Meyer recently took a break from the restaurant to share her thoughts on the St. Louis restaurant scene, her not-so-secret dance talent and why she’d use her superpowers to feed the world.

What is one thing people don’t know about you that you wish they did?
I’m self-taught! I don’t have an omma or halmoni I can refer to for family recipes, so I’m creating my own through research and practice. While I’m prepping, I love having street-food videos playing in the background. If anything sparks interest, I’ll pause and mentally take notes. I also remember every recipe for every special I do by memory.

What daily ritual is non-negotiable for you?
Walks and playtime with my dog, Molly. She’s the longest relationship I have ever had, and she’s my baby!

If you could have any superpower, what would it be?
So, Japan has this superhero named Anpanman. He was created by bakers and is a man with a giant red bean bun for a head. He lives in the bakery with his creators and his dog, Cheese. His main superpower is literally breaking off pieces of his head so he can feed the hungry. When his head is depleted, he just has a new head baked for him. It’s incredible! I’m always trying to feed everyone I’m around, so I can relate most to Anpanman. I would just love to feed all the hungry people, everywhere and all the time. Everyone needs to eat.

What is the most positive thing in food, wine or cocktails that you’ve noticed in St. Louis over the past year?
St. Louis and its food, to me, is a giant celebration of cultures and their histories. In south city, I love that you can find an amazing Asian grocer and just down the street, Latin and African grocers close by. I love that you can get a dish and learn about the history of it from the creators. There’s a passion here for food that I’ve found hard to find elsewhere, and I am so proud and honored to be a part of it. Since opening my own place, I have received a lot of love from local restaurant owners as well. I love that we all have a passion for supporting one another.

What is something missing in the local food, wine or cocktail scene that you’d like to see?
More food shelters or pantries for those who need it for themselves and their families. Again, everyone has to eat!

Who is your St. Louis food crush?
Well, of course, my partner Chris Ward will always be my number-one crush. However (sorry Chris), I have been going to Truc Lam for the past fifteen years, and the women that run and cook there are always on point with flavor and quality and they’re incredibly kind and beautiful. They have been my crush for a very long time.

Who’s the one person to watch right now in the St. Louis dining scene?
Oh, this is a doozy of a question. There are so many amazing and talented people working in the industry right now, so it’s impossible to narrow it down to just one. Nick Bognar and his staff at Indo have been getting so much deserved attention. The food there is like a beautiful dance in your mouth. Ben Welch of the Midwestern has my favorite pastrami in the world. Casey Jovick of Jovick Brothers [Spice Blends and Spice Rubs] is doing amazing things with spices and dry rubs. Eugene Kolb is super inspiring and has natural talent and drive that you can’t teach.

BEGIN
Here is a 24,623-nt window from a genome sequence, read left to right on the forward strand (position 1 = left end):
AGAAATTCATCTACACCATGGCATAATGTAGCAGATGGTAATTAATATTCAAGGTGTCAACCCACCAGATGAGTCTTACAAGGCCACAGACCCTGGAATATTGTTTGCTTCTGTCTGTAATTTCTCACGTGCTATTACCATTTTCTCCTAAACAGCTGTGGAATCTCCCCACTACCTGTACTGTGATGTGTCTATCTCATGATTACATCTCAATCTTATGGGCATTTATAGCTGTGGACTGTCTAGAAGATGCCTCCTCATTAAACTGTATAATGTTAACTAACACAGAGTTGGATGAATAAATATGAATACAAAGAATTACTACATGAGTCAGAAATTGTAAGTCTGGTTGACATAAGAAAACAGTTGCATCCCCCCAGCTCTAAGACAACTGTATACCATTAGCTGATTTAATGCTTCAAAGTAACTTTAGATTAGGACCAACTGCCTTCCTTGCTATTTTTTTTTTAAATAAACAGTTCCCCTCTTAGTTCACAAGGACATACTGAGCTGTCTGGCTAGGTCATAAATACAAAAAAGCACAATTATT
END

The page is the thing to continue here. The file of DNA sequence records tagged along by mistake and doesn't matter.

Which ingredient is most representative of your personality?
This is hard, but I think rice. Rice needs time to grow. A single grain may seem small, but after time, it can be the main part of a dish while still lifting and supporting those that surround it.

If you weren’t working in the restaurant business, what would you be doing?
I would still be doing something to express myself artistically. I’ve been in multiple local bands and also used to tap dance! I still will occasionally bang on a drum kit and break out the tap shoes.

Name an ingredient never allowed in your restaurant.

Well, I know Chris and I are both owners, but you will never see ranch on my side of the menu. Hidden Valley should have remained hidden. I realize it’s a lot of people’s go-to dipping sauce, but once you cover something in ranch, it just tastes like ranch. It doesn’t lift flavors — it covers them.

What is your after-work hangout?
I will either go straight home to my dog or sometimes to the gym. I don’t have much of a social life anymore. Also saying I sometimes go to the gym is a good reminder that I need to go to the gym.

What’s your food or beverage guilty pleasure?
Instant noodles! But the ones you can only find at an Asian market — not that Top Ramen stuff. I don’t cook big meals for myself, and they are my favorite alone meal. I even have a specific ramen pot designed only for noodles. You’d be surprised at how many different amazing instant noodles there are. If you need any recommendations, come see me.

What would be your last meal on Earth?
Whatever it may be, may anyone’s last meal be surrounded by the people they love. People are also a key ingredient to a great meal. For me, it would be at a local Korean barbecue place with my partner and friends, complete with plenty of soju!